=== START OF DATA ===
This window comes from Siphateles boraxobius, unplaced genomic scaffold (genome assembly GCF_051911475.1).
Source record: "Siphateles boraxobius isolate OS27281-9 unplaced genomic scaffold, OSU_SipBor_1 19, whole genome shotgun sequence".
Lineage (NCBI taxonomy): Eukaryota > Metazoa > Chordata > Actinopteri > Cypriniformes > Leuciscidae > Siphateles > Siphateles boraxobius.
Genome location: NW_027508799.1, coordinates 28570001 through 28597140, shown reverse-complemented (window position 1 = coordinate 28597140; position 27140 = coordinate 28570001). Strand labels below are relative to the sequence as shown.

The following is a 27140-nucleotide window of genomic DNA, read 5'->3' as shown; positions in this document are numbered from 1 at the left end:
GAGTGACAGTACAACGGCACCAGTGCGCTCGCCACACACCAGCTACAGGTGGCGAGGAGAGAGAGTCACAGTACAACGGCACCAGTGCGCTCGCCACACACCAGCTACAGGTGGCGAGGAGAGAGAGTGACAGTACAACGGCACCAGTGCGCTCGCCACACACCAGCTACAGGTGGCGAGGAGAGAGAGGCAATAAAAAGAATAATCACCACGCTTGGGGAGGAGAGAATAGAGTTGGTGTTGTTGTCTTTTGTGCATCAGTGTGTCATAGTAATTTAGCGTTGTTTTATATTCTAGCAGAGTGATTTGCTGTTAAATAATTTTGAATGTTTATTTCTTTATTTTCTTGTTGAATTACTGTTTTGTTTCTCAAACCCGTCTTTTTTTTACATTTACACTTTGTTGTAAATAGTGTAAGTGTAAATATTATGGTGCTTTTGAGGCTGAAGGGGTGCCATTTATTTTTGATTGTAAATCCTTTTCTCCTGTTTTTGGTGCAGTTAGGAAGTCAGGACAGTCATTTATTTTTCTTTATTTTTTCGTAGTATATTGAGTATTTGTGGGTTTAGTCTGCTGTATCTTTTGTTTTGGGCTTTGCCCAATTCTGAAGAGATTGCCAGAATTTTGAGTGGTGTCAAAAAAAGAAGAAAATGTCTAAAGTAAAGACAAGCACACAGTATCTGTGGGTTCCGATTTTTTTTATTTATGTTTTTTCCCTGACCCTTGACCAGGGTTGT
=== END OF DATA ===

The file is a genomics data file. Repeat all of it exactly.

This window comes from Siphateles boraxobius, unplaced genomic scaffold (genome assembly GCF_051911475.1).
Source record: "Siphateles boraxobius isolate OS27281-9 unplaced genomic scaffold, OSU_SipBor_1 19, whole genome shotgun sequence".
Lineage (NCBI taxonomy): Eukaryota > Metazoa > Chordata > Actinopteri > Cypriniformes > Leuciscidae > Siphateles > Siphateles boraxobius.
Genome location: NW_027508799.1, coordinates 28570001 through 28597140, shown reverse-complemented (window position 1 = coordinate 28597140; position 27140 = coordinate 28570001). Strand labels below are relative to the sequence as shown.

The following is a 27140-nucleotide window of genomic DNA, read 5'->3' as shown; positions in this document are numbered from 1 at the left end:
GAGTGACAGTACAACGGCACCAGTGCGCTCGCCACACACCAGCTACAGGTGGCGAGGAGAGAGAGTCACAGTACAACGGCACCAGTGCGCTCGCCACACACCAGCTACAGGTGGCGAGGAGAGAGAGTGACAGTACAACGGCACCAGTGCGCTCGCCACACACCAGCTACAGGTGGCGAGGAGAGAGAGGCAATAAAAAGAATAATCACCACGCTTGGGGAGGAGAGAATAGAGTTGGTGTTGTTGTCTTTTGTGCATCAGTGTGTCATAGTAATTTAGCGTTGTTTTATATTCTAGCAGAGTGATTTGCTGTTAAATAATTTTGAATGTTTATTTCTTTATTTTCTTGTTGAATTACTGTTTTGTTTCTCAAACCCGTCTTTTTTTTACATTTACACTTTGTTGTAAATAGTGTAAGTGTAAATATTATGGTGCTTTTGAGGCTGAAGGGGTGCCATTTATTTTTGATTGTAAATCCTTTTCTCCTGTTTTTGGTGCAGTTAGGAAGTCAGGACAGTCATTTATTTTTCTTTATTTTTTCGTAGTATATTGAGTATTTGTGGGTTTAGTCTGCTGTATCTTTTGTTTTGGGCTTTGCCCAATTCTGAAGAGATTGCCAGAATTTTGAGTGGTGTCAAAAAAAGAAGAAAATGTCTAAAGTAAAGACAAGCACACAGTATCTGTGGGTTCCGATTTTTTTTATTTATGTTTTTTCCCTGACCCTTGACCAGGGTTGT